SPONSORED CONTENT by Sophie Barrett, guide at Garonga
Safari goers are often drawn in by the big guys, the ones with fur and tusks, those who move with majesty and grace. As guides, we frequently hear cries for the Big 5, but little do safari adventurers realise is that there is a whole menagerie of weird and truly wonderful creatures just waiting to steal the show – the lesser-known, but no less marvellous, ‘Small 5000’.
Now 5000 is not a precise species count (were we to start counting we would be laughably short of the mark), but we can definitely say there is an incredible and diverse array of small creatures just waiting to be discovered! So come and join us around the campfire to learn more about our spookier residents and their dastardly habits… but be warned, life in the wild is not for the faint of heart, it might not seem like it but these creatures will get your Halloween chills up and running!
Red velvet mites are fascinating creatures. They look, to the untrained eye, a bit like a furry strawberry on legs. These wonders are seldom seen and when they are, they turn the head of even those not typically ‘arthopodically inclined’. But don’t let yourself be fooled, although they appear sweet and fluffy these animals are anything but!
As an intrinsic part of their life cycle, the larvae need to find an insect host, climb onto its back, drill a hole through its exoskeleton and feed on the (still living) insect’s bodily fluids! Whilst it is being quietly sucked dry, the insect is still mobile – this is key for the mite’s survival – allowing it to end up far from where it originally hatched, therefore reducing competition for food and living space. Once it has drunk its vampiric fill, the larva will drop off and pupate into a nymph where it transforms into an active predator and preys on every insect it can find!
Once it has fed until sated, the mite enters a dormant stage before transforming into an adult. Intriguingly, the adult is typically a less voracious predator than the nymph, focusing its diet on arthropods and their eggs, and, in this part of the world, they are especially fond of ants and termites. They spend large periods of the year inactive underground and are typically spotted at the surface after it rains. In some areas adult mites may only forage for a few hours per year!
Aside from their carnivorous habits these mites have a romantic side. Their mating rituals are seldom seen but carefully choreographed. First comes the courtship where the mites become acquainted by circling one another, tapping with their forelegs. Meanwhile the male has already deposited a spermatophore (a sperm filled parcel) onto a bed of leaves and twigs and laid down a silk trail leading to the prize. When the female has indicated her acceptance of the courting male (which presumably chiefly comprises of not eating him) he leads her down his silken trail and stops when she is positioned directly over the parcel. The parcel is hooked to her underside and the sperm fertilise her eggs. After mating she can lay as many as 100,000 eggs, enabling the whole cycle to start over again.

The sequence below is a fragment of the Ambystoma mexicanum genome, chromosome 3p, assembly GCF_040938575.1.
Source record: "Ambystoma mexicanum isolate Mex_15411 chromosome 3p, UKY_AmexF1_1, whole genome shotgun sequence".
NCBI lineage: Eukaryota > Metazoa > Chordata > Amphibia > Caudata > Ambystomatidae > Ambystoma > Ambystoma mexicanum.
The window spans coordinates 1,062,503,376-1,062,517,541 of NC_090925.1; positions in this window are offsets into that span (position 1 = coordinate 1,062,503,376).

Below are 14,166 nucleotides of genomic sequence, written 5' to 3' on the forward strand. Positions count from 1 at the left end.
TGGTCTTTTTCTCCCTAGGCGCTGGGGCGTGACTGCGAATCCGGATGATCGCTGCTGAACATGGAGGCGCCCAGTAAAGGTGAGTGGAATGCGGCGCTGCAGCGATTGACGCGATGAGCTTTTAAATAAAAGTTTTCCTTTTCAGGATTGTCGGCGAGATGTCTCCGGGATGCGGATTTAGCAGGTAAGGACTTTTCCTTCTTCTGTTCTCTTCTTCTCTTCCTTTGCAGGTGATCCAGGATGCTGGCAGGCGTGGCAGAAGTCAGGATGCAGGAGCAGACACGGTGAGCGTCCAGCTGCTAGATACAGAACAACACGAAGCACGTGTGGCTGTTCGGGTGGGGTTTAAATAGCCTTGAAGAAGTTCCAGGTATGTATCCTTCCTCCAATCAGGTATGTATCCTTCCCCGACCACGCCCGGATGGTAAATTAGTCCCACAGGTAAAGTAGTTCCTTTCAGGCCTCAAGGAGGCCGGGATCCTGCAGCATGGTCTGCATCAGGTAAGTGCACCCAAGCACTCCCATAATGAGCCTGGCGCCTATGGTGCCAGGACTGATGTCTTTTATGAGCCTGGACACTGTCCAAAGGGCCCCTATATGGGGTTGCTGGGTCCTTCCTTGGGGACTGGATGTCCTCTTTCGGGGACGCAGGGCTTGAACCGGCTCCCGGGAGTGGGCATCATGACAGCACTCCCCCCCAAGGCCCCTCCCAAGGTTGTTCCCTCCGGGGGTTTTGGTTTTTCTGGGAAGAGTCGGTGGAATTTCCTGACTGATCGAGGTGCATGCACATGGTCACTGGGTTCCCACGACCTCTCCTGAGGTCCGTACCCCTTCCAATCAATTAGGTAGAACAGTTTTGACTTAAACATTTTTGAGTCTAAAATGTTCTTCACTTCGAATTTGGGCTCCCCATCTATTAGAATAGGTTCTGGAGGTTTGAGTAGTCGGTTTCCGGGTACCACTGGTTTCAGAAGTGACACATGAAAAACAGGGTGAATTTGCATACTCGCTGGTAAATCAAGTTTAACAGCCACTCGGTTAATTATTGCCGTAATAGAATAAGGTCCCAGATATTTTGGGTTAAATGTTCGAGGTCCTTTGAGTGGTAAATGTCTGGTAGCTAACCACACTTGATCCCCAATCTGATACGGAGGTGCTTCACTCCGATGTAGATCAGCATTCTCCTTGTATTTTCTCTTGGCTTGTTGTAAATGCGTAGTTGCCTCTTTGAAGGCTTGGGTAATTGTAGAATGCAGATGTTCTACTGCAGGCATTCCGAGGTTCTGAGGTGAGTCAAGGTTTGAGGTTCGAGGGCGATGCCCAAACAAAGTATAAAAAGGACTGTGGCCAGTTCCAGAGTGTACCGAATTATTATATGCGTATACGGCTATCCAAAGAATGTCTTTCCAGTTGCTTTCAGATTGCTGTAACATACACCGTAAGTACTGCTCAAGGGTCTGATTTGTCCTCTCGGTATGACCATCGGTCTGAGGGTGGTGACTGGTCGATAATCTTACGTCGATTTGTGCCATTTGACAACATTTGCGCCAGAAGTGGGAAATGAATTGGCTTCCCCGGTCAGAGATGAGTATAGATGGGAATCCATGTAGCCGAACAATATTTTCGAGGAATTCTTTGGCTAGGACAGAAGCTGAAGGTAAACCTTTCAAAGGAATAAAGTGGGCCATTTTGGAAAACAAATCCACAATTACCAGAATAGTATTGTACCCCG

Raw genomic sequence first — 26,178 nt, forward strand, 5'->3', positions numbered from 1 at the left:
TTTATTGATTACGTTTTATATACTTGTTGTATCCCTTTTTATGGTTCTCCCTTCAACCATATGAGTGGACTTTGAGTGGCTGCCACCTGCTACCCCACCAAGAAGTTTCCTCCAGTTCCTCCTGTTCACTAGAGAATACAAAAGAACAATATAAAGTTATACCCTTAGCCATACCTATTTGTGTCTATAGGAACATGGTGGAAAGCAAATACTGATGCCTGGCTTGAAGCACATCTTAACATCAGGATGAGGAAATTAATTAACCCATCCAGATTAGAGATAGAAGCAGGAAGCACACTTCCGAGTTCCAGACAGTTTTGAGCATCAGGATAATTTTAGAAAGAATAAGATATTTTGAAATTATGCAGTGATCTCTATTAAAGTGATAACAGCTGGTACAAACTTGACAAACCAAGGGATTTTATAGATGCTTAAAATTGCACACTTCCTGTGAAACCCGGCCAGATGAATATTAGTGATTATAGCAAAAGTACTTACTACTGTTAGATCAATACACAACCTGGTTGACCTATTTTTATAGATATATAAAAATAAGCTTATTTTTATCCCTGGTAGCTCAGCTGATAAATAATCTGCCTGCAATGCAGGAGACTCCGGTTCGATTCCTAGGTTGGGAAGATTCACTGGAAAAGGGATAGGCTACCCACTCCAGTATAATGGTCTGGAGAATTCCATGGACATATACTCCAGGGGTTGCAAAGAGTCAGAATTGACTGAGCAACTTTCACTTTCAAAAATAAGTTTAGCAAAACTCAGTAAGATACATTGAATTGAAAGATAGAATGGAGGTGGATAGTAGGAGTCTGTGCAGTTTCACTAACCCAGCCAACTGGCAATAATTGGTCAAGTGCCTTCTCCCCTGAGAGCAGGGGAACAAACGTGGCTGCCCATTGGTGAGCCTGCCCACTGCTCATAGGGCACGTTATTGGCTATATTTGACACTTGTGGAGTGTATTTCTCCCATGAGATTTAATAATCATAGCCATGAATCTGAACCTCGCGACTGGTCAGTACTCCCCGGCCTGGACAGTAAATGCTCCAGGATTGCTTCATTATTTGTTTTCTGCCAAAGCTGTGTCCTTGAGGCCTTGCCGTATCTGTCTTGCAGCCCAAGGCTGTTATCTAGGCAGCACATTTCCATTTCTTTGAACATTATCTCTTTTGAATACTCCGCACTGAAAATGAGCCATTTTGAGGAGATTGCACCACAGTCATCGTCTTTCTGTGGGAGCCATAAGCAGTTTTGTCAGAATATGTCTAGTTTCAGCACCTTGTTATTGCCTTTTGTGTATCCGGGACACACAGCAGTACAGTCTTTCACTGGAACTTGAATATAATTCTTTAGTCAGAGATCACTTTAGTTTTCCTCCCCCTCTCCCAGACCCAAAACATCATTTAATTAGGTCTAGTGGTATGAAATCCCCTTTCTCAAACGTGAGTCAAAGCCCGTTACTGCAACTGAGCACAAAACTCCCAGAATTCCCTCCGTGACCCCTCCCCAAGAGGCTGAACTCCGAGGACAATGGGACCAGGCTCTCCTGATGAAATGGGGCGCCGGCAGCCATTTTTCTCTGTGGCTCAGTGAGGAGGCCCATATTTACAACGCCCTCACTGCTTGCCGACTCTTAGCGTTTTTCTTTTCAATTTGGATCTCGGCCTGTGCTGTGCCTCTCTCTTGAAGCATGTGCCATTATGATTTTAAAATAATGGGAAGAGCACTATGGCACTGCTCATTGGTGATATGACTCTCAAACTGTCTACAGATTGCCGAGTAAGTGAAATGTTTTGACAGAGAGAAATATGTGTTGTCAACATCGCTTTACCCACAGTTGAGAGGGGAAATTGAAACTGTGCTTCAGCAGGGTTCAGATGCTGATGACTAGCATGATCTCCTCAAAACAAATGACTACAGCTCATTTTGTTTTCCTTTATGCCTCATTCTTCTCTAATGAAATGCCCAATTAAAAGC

Few creatures in life can claim quite as many phobias created as spiders. The next character we explore is the banded-legged nephila. My favourite description of this spider has to be that it is “non-aggressive and relatively harmless”. A description which is usually followed by the disclaimer that it can deliver a painful bite if “severely provoked”. Its venom is not considered serious and merely causes redness and blistering (that well-known “harmless” symptom)!
Commonly known as a golden orb-web spider these arachnids are easily recognised by the golden-yellow colour of their webs. This is believed to serve two (nefarious) purposes. First, it helps the web to blend with the surrounding foliage when it is cast by shadows, ensnaring unsuspecting insect prey. Secondly, and conversely, when in the sun it is thought to attract bees due to their preference for the colour yellow.
Females are noticeably larger than their male counterparts who need to remain constantly alert to avoid being eaten by the ladies. Post-coitus cannibalism is common with this species. To avoid coming to a sticky end the males will often distract the females with a food offering or wait until she is consuming a meal before sidling in to fertilise her and then retreating to a safe distance, living to see another dawn!